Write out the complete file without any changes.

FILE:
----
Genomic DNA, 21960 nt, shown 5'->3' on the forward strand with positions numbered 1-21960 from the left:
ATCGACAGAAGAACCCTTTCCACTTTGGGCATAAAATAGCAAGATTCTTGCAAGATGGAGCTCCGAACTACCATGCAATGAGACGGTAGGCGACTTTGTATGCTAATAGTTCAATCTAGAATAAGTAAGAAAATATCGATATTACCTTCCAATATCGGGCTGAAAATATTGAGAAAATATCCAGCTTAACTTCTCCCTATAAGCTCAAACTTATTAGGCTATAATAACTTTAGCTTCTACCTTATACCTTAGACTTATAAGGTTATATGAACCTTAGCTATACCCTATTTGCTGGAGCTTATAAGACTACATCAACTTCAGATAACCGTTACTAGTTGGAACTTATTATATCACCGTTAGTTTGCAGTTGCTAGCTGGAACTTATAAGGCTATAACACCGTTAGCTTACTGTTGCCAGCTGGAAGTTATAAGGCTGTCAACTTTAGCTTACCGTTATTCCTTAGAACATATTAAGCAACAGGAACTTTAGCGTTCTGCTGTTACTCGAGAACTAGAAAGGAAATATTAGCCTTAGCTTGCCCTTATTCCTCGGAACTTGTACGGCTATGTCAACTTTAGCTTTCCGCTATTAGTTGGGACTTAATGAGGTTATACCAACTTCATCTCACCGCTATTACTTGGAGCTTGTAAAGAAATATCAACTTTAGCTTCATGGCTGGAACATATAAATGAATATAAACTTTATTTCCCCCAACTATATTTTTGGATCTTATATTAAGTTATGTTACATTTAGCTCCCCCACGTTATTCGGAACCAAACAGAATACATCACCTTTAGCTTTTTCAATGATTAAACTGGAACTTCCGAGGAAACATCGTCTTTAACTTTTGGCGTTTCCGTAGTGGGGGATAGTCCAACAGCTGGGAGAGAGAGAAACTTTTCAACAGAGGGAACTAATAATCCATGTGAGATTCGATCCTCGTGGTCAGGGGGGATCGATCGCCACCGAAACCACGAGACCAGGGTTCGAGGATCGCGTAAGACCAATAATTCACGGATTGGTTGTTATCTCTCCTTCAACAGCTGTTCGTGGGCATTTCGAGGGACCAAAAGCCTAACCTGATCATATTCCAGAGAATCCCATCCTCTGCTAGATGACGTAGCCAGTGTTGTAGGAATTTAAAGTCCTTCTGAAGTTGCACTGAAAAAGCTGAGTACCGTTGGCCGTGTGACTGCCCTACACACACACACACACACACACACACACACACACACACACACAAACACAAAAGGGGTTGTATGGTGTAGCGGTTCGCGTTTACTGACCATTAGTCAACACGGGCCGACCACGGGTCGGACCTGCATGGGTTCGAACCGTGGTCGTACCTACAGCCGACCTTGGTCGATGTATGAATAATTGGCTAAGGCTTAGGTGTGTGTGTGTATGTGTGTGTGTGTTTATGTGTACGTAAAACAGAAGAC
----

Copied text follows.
Genomic DNA, 21960 nt, shown 5'->3' on the forward strand with positions numbered 1-21960 from the left:
ATCGACAGAAGAACCCTTTCCACTTTGGGCATAAAATAGCAAGATTCTTGCAAGATGGAGCTCCGAACTACCATGCAATGAGACGGTAGGCGACTTTGTATGCTAATAGTTCAATCTAGAATAAGTAAGAAAATATCGATATTACCTTCCAATATCGGGCTGAAAATATTGAGAAAATATCCAGCTTAACTTCTCCCTATAAGCTCAAACTTATTAGGCTATAATAACTTTAGCTTCTACCTTATACCTTAGACTTATAAGGTTATATGAACCTTAGCTATACCCTATTTGCTGGAGCTTATAAGACTACATCAACTTCAGATAACCGTTACTAGTTGGAACTTATTATATCACCGTTAGTTTGCAGTTGCTAGCTGGAACTTATAAGGCTATAACACCGTTAGCTTACTGTTGCCAGCTGGAAGTTATAAGGCTGTCAACTTTAGCTTACCGTTATTCCTTAGAACATATTAAGCAACAGGAACTTTAGCGTTCTGCTGTTACTCGAGAACTAGAAAGGAAATATTAGCCTTAGCTTGCCCTTATTCCTCGGAACTTGTACGGCTATGTCAACTTTAGCTTTCCGCTATTAGTTGGGACTTAATGAGGTTATACCAACTTCATCTCACCGCTATTACTTGGAGCTTGTAAAGAAATATCAACTTTAGCTTCATGGCTGGAACATATAAATGAATATAAACTTTATTTCCCCCAACTATATTTTTGGATCTTATATTAAGTTATGTTACATTTAGCTCCCCCACGTTATTCGGAACCAAACAGAATACATCACCTTTAGCTTTTTCAATGATTAAACTGGAACTTCCGAGGAAACATCGTCTTTAACTTTTGGCGTTTCCGTAGTGGGGGATAGTCCAACAGCTGGGAGAGAGAGAAACTTTTCAACAGAGGGAACTAATAATCCATGTGAGATTCGATCCTCGTGGTCAGGGGGGATCGATCGCCACCGAAACCACGAGACCAGGGTTCGAGGATCGCGTAAGACCAATAATTCACGGATTGGTTGTTATCTCTCCTTCAACAGCTGTTCGTGGGCATTTCGAGGGACCAAAAGCCTAACCTGATCATATTCCAGAGAATCCCATCCTCTGCTAGATGACGTAGCCAGTGTTGTAGGAATTTAAAGTCCTTCTGAAGTTGCACTGAAAAAGCTGAGTACCGTTGGCCGTGTGACTGCCCTACACACACACACACACACACACACACACACACACACACACACAAACACAAAAGGGGTTGTATGGTGTAGCGGTTCGCGTTTACTGACCATTAGTCAACACGGGCCGACCACGGGTCGGACCTGCATGGGTTCGAACCGTGGTCGTACCTACAGCCGACCTTGGTCGATGTATGAATAATTGGCTAAGGCTTAGGTGTGTGTGTGTATGTGTGTGTGTGTTTATGTGTACGTAAAACAGAAGAC